The William Bruce Report: The Condition of the Private
Because the private business-for-sale marketplace is comprised of non-public, closely held, small to medium size businesses with little public reporting required, information is often difficult to obtain.
One of the most authoritative sources of information for this private business-for-sale marketplace is the Market Pulse Survey conducted jointly by the International Business Brokers Association and the M&A Source. The membership of both organizations is comprised of full-time professionals in the private business-for-sale marketplace.
The 3rd quarter survey was conducted October 1-15, and was completed by 499 business brokers and M&A advisors. Respondents completed 452 transactions this quarter.
Confidence is dropping, but current valuations remain strong. Last quarter, advisors pointed to labor shortages as the biggest negative impact on mergers and acquisitions. Now that issue doesn’t even reach their top four concerns. Today advisors largely point to economic issues (inflation, interest rate hikes, and recession expectations) along with persistent supply chain issues as factors impacting the market.
And yet, despite concerns over market headwinds, advisors continue to report a strong influx of new engagements, despite being slightly less than last year. More than 50% said their number of clients “greatly increased” in the third quarter.
“Many sellers go to market when they’re tired or burned out,” said Bill Nicholson, owner of Sunbelt Dallas Metro. “Business owners haven’t had a ‘normal’ year since 2019. With headwinds still ahead, we could see a lot more Boomers calling it quits rather than weather any more unpredictability.”
As seen in the graphic below, multiples were steady or better in the third quarter in all but the highest value market sector.
But there are some shifts in the market according to one respondent. “There’s a widening gap between what a good quality company earns in a sale and what a company with a few warts or weaknesses will garner,” said Scott Bushkie, President of Cornerstone Business Services. “In uncertain times, buyers make a flight to quality. They’re bypassing riskier options and doubling down interest in established strong performers.”
Types of Buyers
The types of buyers in the private business-for-sale marketplace vary by the size of the businesses. For businesses with valuations under $1 million, the buyers were predominantly individuals who were essentially “buying a job.” Many were first-time business buyers and most were residents living within 50 miles of the business.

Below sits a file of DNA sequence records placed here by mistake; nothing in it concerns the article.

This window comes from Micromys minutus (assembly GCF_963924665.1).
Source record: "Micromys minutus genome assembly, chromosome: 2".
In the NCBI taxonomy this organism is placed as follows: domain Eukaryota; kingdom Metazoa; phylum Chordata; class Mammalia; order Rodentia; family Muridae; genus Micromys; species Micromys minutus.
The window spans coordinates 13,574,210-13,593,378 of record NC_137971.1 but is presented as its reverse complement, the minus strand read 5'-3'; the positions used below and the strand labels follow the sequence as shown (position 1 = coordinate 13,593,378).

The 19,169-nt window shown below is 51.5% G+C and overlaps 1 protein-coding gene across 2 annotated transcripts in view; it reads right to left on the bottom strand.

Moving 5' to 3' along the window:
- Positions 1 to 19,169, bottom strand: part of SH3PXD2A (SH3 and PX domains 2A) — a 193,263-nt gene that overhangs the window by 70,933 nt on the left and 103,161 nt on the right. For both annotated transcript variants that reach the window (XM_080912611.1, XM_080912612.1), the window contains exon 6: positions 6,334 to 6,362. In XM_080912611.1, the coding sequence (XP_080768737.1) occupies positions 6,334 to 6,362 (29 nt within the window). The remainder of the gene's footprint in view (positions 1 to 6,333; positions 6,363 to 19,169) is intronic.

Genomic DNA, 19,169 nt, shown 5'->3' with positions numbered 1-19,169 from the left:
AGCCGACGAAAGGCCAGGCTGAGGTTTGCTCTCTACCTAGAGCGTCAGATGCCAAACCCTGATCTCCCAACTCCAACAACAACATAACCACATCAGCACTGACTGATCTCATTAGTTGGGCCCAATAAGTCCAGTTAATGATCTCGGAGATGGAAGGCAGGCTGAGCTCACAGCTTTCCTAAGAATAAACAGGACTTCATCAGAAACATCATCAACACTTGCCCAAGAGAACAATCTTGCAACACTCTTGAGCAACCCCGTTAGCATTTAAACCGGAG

Above $1 million in value, the buyers tended to be financial or strategic buyers with Private Equity Groups and other large investors being active participants in this market segment. The location of the buyers in proximity to the company is of less importance in this portion of the market, as these kinds of buyers will customarily send in a management team.
Most Popular Categories of Businesses Being Sold
Construction/engineering firms topped the list of hot industries this quarter. Consumer goods/retail also had a strong showing in both the Main Street and lower middle markets. Manufacturing led in the highest value market sector.
Time to Close
Businesses are still selling briskly which is generally reflective of a strong market with motivated buyers. The chart below shows the median time from listing/engagement to closing.
“We’re in unusual times. Even though signs are pointing to a recession, there’s a record amount of capital ready to be deployed from both corporate and private equity buyers,” said Jeff Swiggett, President of VR Business Sales Mergers & Acquisitions. “While inflation and interest rates will have some effect on transactions, it won’t throttle them.”
Another survey respondent commented, “Interest rates are slowing some transaction closings, disqualifying some buyers and moving them to a lower range. But overall, there’s still significant cash available and the pool of buyers remains strong.”
Author’s disclaimer: William Bruce is a member of both the International Business Brokers Association and the M&A Source. He participated in this survey.
For further reading, here are additional articles on the issues of business valuation and ownership transfer:
- How to Use Valuation Guidelines to Estimate the Value of a Business
- What are the “Discretionary Earnings” of a Business?
- How to Analyze a Business You’re Considering Buying
- How to Make a Written CONTINGENT Offer to Buy a Business
- Seven Negotiating Rules When Buying or Selling a Business
- How to Conduct Due Diligence When Buying a Business
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William Bruce is an Accredited Business Intermediary (ABI) and Senior Valuation Analyst (SVA) assisting buyers and sellers of privately held businesses in the transfer of ownership. He currently serves as president of the American Business Brokers Association. His practice includes consulting services nationally on issues of business valuation and transfer. With offices in Fairhope, Alabama and Baton Rouge, Louisiana, he may be reached at (251) 990-5934 (Fairhope), 225-465-5799 (Baton Rouge) or by email at Will@WilliamBruce.org.